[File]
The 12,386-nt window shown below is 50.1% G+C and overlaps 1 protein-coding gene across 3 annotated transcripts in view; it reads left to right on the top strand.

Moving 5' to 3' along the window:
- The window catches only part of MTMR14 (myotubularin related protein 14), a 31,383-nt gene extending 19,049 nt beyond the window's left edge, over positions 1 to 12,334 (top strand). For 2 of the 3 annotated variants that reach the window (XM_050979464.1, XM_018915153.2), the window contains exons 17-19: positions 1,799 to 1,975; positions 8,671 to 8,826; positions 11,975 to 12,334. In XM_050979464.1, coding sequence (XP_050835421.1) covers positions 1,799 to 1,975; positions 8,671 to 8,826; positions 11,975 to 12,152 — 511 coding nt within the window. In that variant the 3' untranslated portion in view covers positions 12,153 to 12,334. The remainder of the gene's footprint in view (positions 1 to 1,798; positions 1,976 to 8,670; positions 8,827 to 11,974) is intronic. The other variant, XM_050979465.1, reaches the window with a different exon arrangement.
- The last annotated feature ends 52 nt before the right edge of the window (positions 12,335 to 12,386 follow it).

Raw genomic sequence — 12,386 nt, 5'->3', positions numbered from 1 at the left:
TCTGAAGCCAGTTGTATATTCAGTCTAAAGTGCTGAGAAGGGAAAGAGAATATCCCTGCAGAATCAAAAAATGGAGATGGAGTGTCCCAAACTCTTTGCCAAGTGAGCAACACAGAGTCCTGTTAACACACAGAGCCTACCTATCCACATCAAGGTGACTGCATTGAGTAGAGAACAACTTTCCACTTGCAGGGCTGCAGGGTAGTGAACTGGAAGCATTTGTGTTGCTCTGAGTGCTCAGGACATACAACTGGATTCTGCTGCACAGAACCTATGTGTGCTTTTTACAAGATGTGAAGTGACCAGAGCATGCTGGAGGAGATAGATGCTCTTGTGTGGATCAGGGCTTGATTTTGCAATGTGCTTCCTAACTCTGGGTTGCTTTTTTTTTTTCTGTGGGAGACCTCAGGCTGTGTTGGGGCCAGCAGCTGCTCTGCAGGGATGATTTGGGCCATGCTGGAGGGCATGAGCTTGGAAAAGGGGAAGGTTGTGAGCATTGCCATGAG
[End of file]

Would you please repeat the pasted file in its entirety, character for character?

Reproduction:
The 12,386-nt window shown below is 50.1% G+C and overlaps 1 protein-coding gene across 3 annotated transcripts in view; it reads left to right on the top strand.

Moving 5' to 3' along the window:
- The window catches only part of MTMR14 (myotubularin related protein 14), a 31,383-nt gene extending 19,049 nt beyond the window's left edge, over positions 1 to 12,334 (top strand). For 2 of the 3 annotated variants that reach the window (XM_050979464.1, XM_018915153.2), the window contains exons 17-19: positions 1,799 to 1,975; positions 8,671 to 8,826; positions 11,975 to 12,334. In XM_050979464.1, coding sequence (XP_050835421.1) covers positions 1,799 to 1,975; positions 8,671 to 8,826; positions 11,975 to 12,152 — 511 coding nt within the window. In that variant the 3' untranslated portion in view covers positions 12,153 to 12,334. The remainder of the gene's footprint in view (positions 1 to 1,798; positions 1,976 to 8,670; positions 8,827 to 11,974) is intronic. The other variant, XM_050979465.1, reaches the window with a different exon arrangement.
- The last annotated feature ends 52 nt before the right edge of the window (positions 12,335 to 12,386 follow it).

Raw genomic sequence — 12,386 nt, 5'->3', positions numbered from 1 at the left:
TCTGAAGCCAGTTGTATATTCAGTCTAAAGTGCTGAGAAGGGAAAGAGAATATCCCTGCAGAATCAAAAAATGGAGATGGAGTGTCCCAAACTCTTTGCCAAGTGAGCAACACAGAGTCCTGTTAACACACAGAGCCTACCTATCCACATCAAGGTGACTGCATTGAGTAGAGAACAACTTTCCACTTGCAGGGCTGCAGGGTAGTGAACTGGAAGCATTTGTGTTGCTCTGAGTGCTCAGGACATACAACTGGATTCTGCTGCACAGAACCTATGTGTGCTTTTTACAAGATGTGAAGTGACCAGAGCATGCTGGAGGAGATAGATGCTCTTGTGTGGATCAGGGCTTGATTTTGCAATGTGCTTCCTAACTCTGGGTTGCTTTTTTTTTTTCTGTGGGAGACCTCAGGCTGTGTTGGGGCCAGCAGCTGCTCTGCAGGGATGATTTGGGCCATGCTGGAGGGCATGAGCTTGGAAAAGGGGAAGGTTGTGAGCATTGCCATGAG